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Four simple things to do right now

This is a challenging time for investors. While stock markets have recovered from their late March 2020 lows, there are signs the impact of COVID-19 and nervousness about the US election are worrying markets. The S&P/ASX200 index has fallen in each of the last four weeks. The tech stocks that have run the hardest and supported the broader index have spluttered with a 10% correction in the NASDAQ in the last two weeks. The market is facing the reality that a vaccine is unlikely in 2020.

Here are four things to help in navigating the sea of news.

#1. Take responsibility

How we respond to coronavirus matters.

It’s not what other people do in times like this that create problems; it’s what we do. There are no ‘other people’. It’s true for our investments, and it’s also true for our mental health right now.

Panic is a social phenomenon, whether it’s panicked selling of investments or panicked buying of hand sanitisers. Sure, there’s an underlying trigger, but our actions and our tone have the power to either turn that trigger into a crisis or into a blip that we quickly see in the rearview mirror.

Personally, as a contrarian investor, I try to identify buying opportunities when there’s a down market. Rebalancing as a tactic also helps counter the crazy. By buying when others aren’t, we help limit the carnage, in our small way. And that helps real people avoid potentially dire situations.

As many studies at Morningstar and beyond have shown, people lock in their losses by pulling out at the bottom of a down market. It’s not the stock market decline itself that hurts them per se. It’s that they exit and then miss out on the subsequent market upswing.

That’s a serious loss for retirees living off their investments or young families planning for their first house purchase. It means cutting back, living on less, and perhaps not even being able to pay the bills.

Buying when others aren’t helps decrease the chance that people will panic and pull out, and it softens the blow if they later do. Keeping our heads and thoughtfully evaluating our investments means, ever so slightly, smoothing things out for everyone else.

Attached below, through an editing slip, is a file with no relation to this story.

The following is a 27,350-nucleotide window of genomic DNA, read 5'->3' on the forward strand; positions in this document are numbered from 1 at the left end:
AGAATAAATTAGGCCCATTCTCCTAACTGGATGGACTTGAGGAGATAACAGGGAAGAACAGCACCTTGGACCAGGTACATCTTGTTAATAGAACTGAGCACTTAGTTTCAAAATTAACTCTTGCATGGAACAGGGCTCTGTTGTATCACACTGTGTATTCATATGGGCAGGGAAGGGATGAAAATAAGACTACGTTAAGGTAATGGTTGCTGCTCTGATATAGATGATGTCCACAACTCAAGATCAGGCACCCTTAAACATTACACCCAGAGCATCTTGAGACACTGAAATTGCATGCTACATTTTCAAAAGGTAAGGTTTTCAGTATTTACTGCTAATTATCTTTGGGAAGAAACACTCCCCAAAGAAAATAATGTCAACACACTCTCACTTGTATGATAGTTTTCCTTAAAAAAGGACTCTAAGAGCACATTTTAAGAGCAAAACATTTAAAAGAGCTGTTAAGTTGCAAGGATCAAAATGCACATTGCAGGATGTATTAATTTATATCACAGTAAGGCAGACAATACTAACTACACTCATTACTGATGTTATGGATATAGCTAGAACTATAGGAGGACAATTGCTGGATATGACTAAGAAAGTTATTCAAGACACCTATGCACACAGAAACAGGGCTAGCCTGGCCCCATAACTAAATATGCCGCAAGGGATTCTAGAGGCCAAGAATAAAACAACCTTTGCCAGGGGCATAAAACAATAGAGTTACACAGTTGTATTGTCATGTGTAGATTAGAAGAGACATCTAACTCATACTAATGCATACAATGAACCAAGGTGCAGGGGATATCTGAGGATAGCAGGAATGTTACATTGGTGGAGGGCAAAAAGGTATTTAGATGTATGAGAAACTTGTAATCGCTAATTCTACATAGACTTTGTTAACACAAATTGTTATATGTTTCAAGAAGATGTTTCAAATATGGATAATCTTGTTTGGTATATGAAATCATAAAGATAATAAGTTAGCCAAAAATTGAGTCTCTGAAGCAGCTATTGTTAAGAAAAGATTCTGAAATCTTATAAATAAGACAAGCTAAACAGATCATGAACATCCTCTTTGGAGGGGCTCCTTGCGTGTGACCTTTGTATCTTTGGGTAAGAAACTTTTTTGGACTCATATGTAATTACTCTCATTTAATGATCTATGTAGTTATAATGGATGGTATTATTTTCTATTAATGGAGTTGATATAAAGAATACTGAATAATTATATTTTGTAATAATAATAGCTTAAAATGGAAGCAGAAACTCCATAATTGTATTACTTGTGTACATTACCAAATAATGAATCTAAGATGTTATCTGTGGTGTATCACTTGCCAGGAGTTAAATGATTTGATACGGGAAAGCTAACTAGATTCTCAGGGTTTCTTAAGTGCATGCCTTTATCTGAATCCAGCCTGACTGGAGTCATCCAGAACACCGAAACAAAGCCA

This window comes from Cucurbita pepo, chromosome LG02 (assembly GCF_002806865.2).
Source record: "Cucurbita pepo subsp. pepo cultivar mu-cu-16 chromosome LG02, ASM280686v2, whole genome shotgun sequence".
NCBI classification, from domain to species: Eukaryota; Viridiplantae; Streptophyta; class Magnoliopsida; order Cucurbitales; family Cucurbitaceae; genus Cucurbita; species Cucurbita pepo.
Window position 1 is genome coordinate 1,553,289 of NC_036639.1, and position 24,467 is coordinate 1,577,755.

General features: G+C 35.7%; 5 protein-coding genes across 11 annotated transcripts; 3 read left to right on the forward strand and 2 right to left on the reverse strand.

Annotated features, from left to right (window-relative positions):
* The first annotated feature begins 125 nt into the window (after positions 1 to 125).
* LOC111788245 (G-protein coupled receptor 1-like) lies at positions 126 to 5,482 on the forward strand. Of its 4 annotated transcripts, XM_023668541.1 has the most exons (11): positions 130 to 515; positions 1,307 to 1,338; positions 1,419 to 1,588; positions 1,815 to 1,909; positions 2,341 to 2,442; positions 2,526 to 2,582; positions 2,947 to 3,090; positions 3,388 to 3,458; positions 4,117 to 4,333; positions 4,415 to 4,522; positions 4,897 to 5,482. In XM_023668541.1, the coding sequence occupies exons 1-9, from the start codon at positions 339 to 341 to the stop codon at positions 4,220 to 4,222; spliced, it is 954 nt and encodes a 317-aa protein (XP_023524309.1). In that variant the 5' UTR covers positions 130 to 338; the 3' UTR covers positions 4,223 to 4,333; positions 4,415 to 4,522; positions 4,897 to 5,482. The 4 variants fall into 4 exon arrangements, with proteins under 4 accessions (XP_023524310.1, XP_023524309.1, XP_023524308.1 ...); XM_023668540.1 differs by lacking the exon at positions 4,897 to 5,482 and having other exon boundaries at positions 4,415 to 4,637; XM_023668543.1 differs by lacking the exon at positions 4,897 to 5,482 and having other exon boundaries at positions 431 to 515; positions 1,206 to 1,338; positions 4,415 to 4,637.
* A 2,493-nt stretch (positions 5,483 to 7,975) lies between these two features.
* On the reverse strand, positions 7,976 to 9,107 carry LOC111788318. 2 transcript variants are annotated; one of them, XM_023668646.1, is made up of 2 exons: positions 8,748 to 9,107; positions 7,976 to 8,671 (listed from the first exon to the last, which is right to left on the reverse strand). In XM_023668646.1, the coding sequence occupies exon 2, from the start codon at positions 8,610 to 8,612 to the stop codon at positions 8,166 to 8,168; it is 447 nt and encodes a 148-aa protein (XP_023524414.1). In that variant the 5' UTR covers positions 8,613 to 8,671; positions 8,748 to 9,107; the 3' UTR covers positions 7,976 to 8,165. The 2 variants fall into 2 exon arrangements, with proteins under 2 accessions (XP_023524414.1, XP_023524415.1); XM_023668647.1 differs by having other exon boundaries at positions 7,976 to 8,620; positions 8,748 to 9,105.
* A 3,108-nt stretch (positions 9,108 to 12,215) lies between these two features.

Steve Wendel is Head of Behavioural Science for Morningstar.

#2. Use volatility to point you in the right direction

Use the volatility that you've seen in your portfolio as a gut check. If you feel that your portfolio value has fluctuated too much, that probably means that you're taking on too much risk.

Consider using all the attention and energy that the market turbulence has brought out in you to take the time to reconsider your risk tolerance and recalibrate your long-term asset allocation decision, or the mix between stocks, bonds and other asset classes, and ensure that it's appropriate for the level of risk that you can comfortably take on as opposed to making a short-term tactical change in your portfolio.

Ian Tam is Director of Investment Research at Morningstar.

#3. Do not try to time the market

Although it sounds easy, pulling out of the market and then waiting for a correction is something that very few people and investors can do effectively and consistently. My colleagues, Dr. Paul Kaplan and Dr. Maciej Kowara have authored a few papers around this topic. For one, they ran a study of about 304 Canadian equity funds over a 15-year period ending October of 2018 and found that on average, there were only eight critical months of performance that a fund's history depended on to beat its own benchmark. Of course, if you weren't invested during those critical months, you too would have failed to beat the benchmark.

So, investing early and staying invested over the long term is really the only way to ensure that you catch these critical months. The path to financial freedom is a marathon and not a race.

Ian Tam is Director of Investment Research at Morningstar.

#4. Use time to your advantage

The airwaves are saturated with coronavirus coverage. Buy, sell, hold, don’t panic, panic, get supplies, wash your hands. What should you do?

Only time will tell what the best moves were and when, but one thing that we strongly encourage at Morningstar is that you use time to your advantage. That means first avoiding ‘un-doing’ the power of time in your portfolio by panicking. Quality investments have seen dramatic drops in value in the past, and they’ve recovered. And depending on your retirement goals, that may mean that the red you see today could be a flashing buy sign for certain stocks in the long game. You won’t know when markets hit the bottom, and you won’t know when a bump is a bull trap.

Go with what you know. The rules you set for yourself and the power of compounding and diversification remain constants amidst the chaos. Pair this with reliable sources of information and you’ll find less of a reason to panic about your portfolio when it comes to this pandemic. Save your energy to focus on what matters most: the health of you and your family, friends and neighbours.

By Andrew Willis is Content Editor at Morningstar.

This article is general information and does not consider the circumstances of any investor.


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